Citing a combination of inadequate train handling and employee fatigue as contributing factors, the Transportation Safety Board of Canada (TSB) released its investigation report (R16C0012) into the 2016 Canadian Pacific Railway (CP) derailment in Alyth Yard in Calgary, Alberta.

The accident occurred on February 18, 2016 in the early morning, when a CP freight train was performing a switching operation in Alyth Yard. While moving at approximately 2.5 mph over a short distance within the yard, a power increase in excess of the maximum throttle position for the area was applied. The investigation determined that excessive pulling force produced by the locomotives over-stretched the train as it was traveling through a curve. With the train brakes at the rear of the train not yet fully released, 13 cars derailed when several wheels came off the rail after climbing the inside rail. There were no injuries and no dangerous goods were released.

Specific train handling requirements relating to the maximum locomotive throttle for the occurrence location were not followed. In this occurrence, there was no requirement for the operating crew to review the relevant train handling material prior to initiating a train movement. Furthermore, there was nothing in the operating environment to remind the crew that there was a change in operating requirements at that location.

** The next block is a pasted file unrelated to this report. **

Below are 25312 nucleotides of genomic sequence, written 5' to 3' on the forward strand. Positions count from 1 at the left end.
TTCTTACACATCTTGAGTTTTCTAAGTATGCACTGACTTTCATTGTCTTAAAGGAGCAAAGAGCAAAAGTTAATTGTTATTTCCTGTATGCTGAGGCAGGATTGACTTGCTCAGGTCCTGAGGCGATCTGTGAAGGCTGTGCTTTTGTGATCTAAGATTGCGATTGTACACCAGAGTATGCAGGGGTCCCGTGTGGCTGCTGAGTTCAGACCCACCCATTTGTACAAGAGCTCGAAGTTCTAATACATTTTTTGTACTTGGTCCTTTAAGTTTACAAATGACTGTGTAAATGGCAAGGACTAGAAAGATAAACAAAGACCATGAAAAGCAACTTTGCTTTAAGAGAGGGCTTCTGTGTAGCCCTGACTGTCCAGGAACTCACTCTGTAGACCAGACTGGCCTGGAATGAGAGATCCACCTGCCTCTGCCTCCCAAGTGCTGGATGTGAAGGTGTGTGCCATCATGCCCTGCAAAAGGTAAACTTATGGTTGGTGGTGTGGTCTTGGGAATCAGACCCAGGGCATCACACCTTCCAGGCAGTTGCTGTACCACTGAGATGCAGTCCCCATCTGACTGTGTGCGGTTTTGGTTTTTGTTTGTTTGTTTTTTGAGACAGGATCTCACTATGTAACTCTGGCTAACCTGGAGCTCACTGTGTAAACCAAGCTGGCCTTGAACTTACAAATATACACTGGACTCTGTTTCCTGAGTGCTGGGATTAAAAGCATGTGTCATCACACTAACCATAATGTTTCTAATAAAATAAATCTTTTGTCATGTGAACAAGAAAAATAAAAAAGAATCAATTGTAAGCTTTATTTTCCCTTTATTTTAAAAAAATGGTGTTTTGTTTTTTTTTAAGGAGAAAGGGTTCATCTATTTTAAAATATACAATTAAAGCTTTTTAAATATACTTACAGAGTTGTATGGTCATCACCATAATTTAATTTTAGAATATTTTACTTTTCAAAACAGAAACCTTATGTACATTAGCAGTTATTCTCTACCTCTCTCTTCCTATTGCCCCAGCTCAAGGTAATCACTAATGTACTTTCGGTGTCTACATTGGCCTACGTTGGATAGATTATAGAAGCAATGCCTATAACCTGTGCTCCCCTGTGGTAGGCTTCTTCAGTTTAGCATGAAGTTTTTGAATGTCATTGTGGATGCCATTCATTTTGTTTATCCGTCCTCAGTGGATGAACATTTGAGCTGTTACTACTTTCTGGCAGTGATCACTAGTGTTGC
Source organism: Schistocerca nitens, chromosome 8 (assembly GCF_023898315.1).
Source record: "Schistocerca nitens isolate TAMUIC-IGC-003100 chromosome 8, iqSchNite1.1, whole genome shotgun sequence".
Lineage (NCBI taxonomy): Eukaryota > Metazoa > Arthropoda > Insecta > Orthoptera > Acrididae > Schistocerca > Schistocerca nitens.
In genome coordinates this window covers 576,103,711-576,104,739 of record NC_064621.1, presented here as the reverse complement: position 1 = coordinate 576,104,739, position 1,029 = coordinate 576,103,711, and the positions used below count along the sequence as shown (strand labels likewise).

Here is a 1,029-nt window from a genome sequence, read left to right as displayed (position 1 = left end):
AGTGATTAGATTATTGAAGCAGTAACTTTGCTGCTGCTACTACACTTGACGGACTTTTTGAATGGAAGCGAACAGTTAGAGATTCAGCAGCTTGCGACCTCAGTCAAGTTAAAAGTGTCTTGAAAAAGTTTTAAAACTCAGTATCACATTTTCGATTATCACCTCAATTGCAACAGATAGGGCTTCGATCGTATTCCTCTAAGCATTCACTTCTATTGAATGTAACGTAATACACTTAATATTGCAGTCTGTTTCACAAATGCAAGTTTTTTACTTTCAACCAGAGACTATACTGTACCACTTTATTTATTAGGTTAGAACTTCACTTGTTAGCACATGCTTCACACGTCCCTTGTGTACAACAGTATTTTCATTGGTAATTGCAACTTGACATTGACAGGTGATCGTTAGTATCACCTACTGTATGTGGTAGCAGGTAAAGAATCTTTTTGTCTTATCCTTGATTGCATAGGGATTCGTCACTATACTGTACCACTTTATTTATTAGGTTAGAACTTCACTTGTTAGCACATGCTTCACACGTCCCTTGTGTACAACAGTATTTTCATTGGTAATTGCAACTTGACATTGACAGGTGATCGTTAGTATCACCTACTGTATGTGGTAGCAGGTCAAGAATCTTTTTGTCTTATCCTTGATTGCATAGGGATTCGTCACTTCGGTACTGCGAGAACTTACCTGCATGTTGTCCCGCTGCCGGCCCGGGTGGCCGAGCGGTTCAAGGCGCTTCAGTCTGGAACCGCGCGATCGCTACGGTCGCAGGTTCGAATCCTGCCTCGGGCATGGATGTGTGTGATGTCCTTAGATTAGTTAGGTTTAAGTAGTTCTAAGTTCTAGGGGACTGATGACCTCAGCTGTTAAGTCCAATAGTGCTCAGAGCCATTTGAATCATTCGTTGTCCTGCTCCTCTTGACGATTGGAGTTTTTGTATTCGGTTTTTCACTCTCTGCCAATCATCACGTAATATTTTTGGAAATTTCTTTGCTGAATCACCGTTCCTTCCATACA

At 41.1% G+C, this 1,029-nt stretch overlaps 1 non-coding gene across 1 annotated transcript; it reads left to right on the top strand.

The investigation also raised fatigue management as a contributing factor, as a crew member was likely fatigued after having had poor quality sleep in the two weeks prior and having been awake for 23 hours at the time of the occurrence.

Fatigue management is a shared responsibility, states the TSB. Employees have a responsibility to make every effort to report to work well rested while the company has a responsibility to provide a system that allows them to do so, including procedures to remove themselves from eligibility for duty without fear of discipline. Fatigue management systems for train crews are a Watchlist 2016 issue. As this occurrence demonstrates, fatigue continues to pose a risk to the safe operation of trains, particularly freight trains, which move 70% of the Canada’s surface goods. The initiatives taken to date have been inadequate to fully address the issue. Fatigue management systems for train crews will remain on the TSB Watchlist until Transport Canada completes its review of railway fatigue management systems; and TC and the railways implement further actions to effectively mitigate the risk of fatigue for operating crew members on freight trains. See the investigation page for more information.